Arbutus unedo is native berry to warm temperate regions of the Mediterranean, western Europe, and North America. They are small trees or shrubs with red flaking bark and edible red berries. What is funny about this berry that the fruit development is delayed for about five months after pollination, so that flowers appear while the previous year’s fruit are ripening. North American members of the genus are called madrones, from the Spanish name madroño (strawberry tree) although this nomenclature is not used in Canada. The European species are also called strawberry trees from the superficial resemblance of the fruit to a strawberry; some species are sometimes referred to simply as “arbutus“. In the United States, the name “madrone” is used south of the Siskiyou Mountains of southern Oregon/northern California and the name “madrona” is used north of the Siskiyou Mountains according to the Sunset Western Garden Book. In British Columbia, the trees are simply known by the name “arbutus” or “tick tree.” It is Canada’s only native broadleaved evergreen tree, they call mayflower or has an alternative common name of “trailing arbutus”.
Crazy for the arbutus?
The Arbutus unedo tree makes up part of the coat of arms, and moreover it is the symbol of the city of Madrid, Spain. In the center of the capital (Puerta del Sol) there is a statue (The Bear and the Strawberry) of a bear eating the fruit of the Madroño tree. The image appears on city crests, taxi cabs, man-hole covers, and other city infrastructure. The fruit of the Madroño tree ferments on the tree if left to ripen, so some of the bears become drunk from eating the berries.
The Arbutus was important to the Straits Salish people of Vancouver Island, who used arbutus bark and leaves to create medicines for colds, stomach problems, and tuberculosis, and as the basis for contraceptives. The tree also figured into certain myths of the Straits Salish.
The fruit is edible but has minimal flavour so that in Portugal, the fruit is sometimes distilled into a potent brandy known as Medronho. In Madrid, they call the distilled fruit Madroño, which is a sweet, fruity liqueur. In Corsica, Italy, the arbutus’s bright red color brings a splash of beauty to the brushland and is used to make jams, jellies and liqueurs as well as being a component of certain savory dishes. In France the arbutus bush is found mostly in the southern regions. The species, with its tough shiny leaves, was undoubtedly introduced into the region by monks. Its edible fruit was used to make liquor in medieval times.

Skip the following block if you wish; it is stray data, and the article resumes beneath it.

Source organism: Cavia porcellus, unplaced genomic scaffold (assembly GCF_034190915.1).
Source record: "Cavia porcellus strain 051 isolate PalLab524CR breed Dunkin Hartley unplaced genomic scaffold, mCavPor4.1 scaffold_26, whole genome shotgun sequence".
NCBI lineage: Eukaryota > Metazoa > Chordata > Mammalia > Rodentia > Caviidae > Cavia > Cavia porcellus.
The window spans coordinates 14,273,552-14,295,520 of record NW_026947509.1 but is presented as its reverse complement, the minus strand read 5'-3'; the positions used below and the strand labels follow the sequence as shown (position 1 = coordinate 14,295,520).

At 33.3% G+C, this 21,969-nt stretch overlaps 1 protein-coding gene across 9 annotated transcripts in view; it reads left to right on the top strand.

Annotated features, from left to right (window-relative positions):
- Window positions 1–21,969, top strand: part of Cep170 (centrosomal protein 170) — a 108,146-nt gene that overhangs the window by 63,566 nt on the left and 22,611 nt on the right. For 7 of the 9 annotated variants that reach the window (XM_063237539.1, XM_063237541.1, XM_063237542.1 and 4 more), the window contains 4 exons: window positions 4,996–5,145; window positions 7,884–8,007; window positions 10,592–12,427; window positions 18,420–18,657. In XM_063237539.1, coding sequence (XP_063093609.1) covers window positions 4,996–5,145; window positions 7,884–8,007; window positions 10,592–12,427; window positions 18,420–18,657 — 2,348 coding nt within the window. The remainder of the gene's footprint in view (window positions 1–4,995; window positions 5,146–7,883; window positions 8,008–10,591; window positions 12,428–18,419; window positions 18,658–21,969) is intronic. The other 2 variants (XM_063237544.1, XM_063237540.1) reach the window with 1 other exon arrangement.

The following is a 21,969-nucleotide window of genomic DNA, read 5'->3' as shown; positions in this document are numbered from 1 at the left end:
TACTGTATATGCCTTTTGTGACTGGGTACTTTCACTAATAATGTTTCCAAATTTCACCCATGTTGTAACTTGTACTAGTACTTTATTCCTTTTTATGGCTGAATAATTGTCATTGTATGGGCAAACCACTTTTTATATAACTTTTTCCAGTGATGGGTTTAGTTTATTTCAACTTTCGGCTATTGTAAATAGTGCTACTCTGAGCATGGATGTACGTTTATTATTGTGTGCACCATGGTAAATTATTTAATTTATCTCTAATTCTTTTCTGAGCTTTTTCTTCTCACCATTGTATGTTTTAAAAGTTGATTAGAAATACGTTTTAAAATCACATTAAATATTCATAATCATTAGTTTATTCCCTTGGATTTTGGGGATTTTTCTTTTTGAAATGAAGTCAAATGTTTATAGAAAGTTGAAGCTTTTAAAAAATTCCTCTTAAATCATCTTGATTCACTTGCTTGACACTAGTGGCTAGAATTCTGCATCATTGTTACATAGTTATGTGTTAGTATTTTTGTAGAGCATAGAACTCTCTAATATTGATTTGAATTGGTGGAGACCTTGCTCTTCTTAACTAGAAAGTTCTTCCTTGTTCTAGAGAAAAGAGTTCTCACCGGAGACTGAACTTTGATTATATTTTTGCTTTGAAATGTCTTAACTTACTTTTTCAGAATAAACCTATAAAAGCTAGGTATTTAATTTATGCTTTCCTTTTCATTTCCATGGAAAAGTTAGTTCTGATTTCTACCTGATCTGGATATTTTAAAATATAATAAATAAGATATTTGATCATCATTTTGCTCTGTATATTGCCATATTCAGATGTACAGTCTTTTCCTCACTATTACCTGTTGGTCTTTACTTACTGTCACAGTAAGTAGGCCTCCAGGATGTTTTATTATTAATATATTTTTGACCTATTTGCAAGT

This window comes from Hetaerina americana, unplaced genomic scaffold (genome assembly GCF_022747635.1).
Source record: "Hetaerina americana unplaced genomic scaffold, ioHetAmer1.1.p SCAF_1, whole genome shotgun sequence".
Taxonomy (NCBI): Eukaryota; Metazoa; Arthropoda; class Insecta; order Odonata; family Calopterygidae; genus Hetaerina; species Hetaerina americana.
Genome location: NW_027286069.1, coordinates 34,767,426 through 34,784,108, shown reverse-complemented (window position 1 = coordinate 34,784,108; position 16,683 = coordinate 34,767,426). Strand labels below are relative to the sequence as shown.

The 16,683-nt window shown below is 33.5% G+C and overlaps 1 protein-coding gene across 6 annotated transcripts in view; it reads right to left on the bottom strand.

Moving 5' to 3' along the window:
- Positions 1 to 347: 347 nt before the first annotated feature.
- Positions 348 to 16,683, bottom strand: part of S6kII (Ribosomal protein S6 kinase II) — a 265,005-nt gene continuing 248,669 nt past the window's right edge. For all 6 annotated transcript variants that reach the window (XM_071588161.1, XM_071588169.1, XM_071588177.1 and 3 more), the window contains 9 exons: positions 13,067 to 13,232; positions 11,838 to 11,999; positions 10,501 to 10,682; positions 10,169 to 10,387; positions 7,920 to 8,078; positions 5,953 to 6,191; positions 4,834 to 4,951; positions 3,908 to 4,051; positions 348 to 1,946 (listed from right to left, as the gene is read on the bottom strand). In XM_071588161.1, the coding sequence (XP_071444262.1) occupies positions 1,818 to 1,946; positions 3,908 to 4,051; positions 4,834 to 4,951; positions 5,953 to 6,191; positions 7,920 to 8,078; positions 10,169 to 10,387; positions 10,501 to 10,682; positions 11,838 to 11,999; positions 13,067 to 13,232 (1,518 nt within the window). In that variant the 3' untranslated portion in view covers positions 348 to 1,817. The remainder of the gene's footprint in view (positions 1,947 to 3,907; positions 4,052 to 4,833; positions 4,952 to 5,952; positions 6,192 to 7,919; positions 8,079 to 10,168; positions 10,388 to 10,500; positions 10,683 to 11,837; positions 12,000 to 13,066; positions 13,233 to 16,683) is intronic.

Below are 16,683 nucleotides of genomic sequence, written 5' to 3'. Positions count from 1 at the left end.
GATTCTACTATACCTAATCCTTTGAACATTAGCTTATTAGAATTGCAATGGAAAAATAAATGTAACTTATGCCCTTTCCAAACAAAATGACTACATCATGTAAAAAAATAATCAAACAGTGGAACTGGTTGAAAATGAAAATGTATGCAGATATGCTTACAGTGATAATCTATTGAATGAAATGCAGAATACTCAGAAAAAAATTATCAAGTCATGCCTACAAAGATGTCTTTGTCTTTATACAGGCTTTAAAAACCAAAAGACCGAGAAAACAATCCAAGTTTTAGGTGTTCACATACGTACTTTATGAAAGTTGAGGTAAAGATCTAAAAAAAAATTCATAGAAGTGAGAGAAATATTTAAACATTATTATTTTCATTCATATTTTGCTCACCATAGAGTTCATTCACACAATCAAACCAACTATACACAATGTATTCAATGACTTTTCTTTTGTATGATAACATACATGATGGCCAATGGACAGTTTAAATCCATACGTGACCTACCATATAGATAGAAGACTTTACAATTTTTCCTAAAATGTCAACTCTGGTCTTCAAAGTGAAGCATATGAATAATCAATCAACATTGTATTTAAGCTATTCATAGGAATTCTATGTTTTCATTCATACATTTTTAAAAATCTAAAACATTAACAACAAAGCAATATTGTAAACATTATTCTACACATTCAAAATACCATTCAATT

Me and the arbutus
I fell in love with the arbutus at the first sight when I saw the first can in Münich’s best Asian supermarket circa 8 years ago. All right I haven’t written a poem to it like the Irish writer Alfred Perceval Graves (1846-1931) did (My love’s an arbutus by the set to music by his compatriot Charles Villiers Stanford (1852-1924) but I was close to share his enthusiasm when I tasted. My zest went on so that I started to make research of it because I knew whom to turn to for more infos. It was Na Sun a young Chinese colleauge of my husband, who was quite knowledgeable of it and told me that in China it is called yang mei and most yang mei are deep red, but they can be white, orange, even purple as well. In Sanghai where she comes from on the markets carry them fresh, frozen and canned, and in jams, jellies, and preserves. Manufacturers also use them to flavor wines, candies, cold drinks, and liqueurs. She knew also that during the reign of the Sung Dynasty, these fruits were preserved in sugar or in honey. But arbutus should be dried before preserving, and years and years ago this was done in the sun. Then after drying, they can be stored for months and used in any number of ways. The fruits of all Arbutus cultivars take about a year to ripen. Most often, they are harvested by hand. According to some article none of them should be eaten raw but the Chinese do eat it on that way (perhaps it is because there are so many varieties, colors, and stories about them).
One day just recently Na Sun approached me with a large smile on her face in the university and told me that that she had found some arbutus in the frozen food section of her favorite Chinese supermarket in Münich. Yeah let’s go there and buy some. I immediatelly shared her enthusiasm since I had only bought it in cans before. Then next day she also sent me an email in the attachment with some of her grandma’s arbutus recipe. She wrote me that there are only a few recipes exist with arbutus such as sherbets, sauces, and beverages, but that one is the best of her grandma’s. I gave a try for the Asian pear stuffed with arbutus recipe. I made it with a dark reddish purple frozen fruit. Everyone who ate them loved their looks, color, and their taste. Here is the recipe:
Ingredients: 4 Asian pears, tops cut off, cores removed 1 cup arbutus, each fruit cut in half 1/4 cup olive or pine nuts, toasted in dry fry pan, 1/2 cup rock sugar, small white crystals
Preparation: 1. Put pears in individual heat-proof Chinese soup bowls. 2. Divide yang mei evenly and put one-quarter into each pear cavity. 3. Mix nuts and rock sugar, and divide that evenly into each pear cavity; then put the bowls into a steamer over boiling water for half an hour. 4. Then reduce heat so that water barely simmers, and steam for another hour; then remove the bowls and serve one bowl to each person.
Ingredients: 1 l strawberry juice, 1 l water, 500 gr arbutus, lemon
Pour into a saucepan the water and the strawberry juice and add frozen arbutus, flavor with lemon and cook for 15-to 20 minutes. Let it cool then garnish with some lemon melisse. It was really delicious!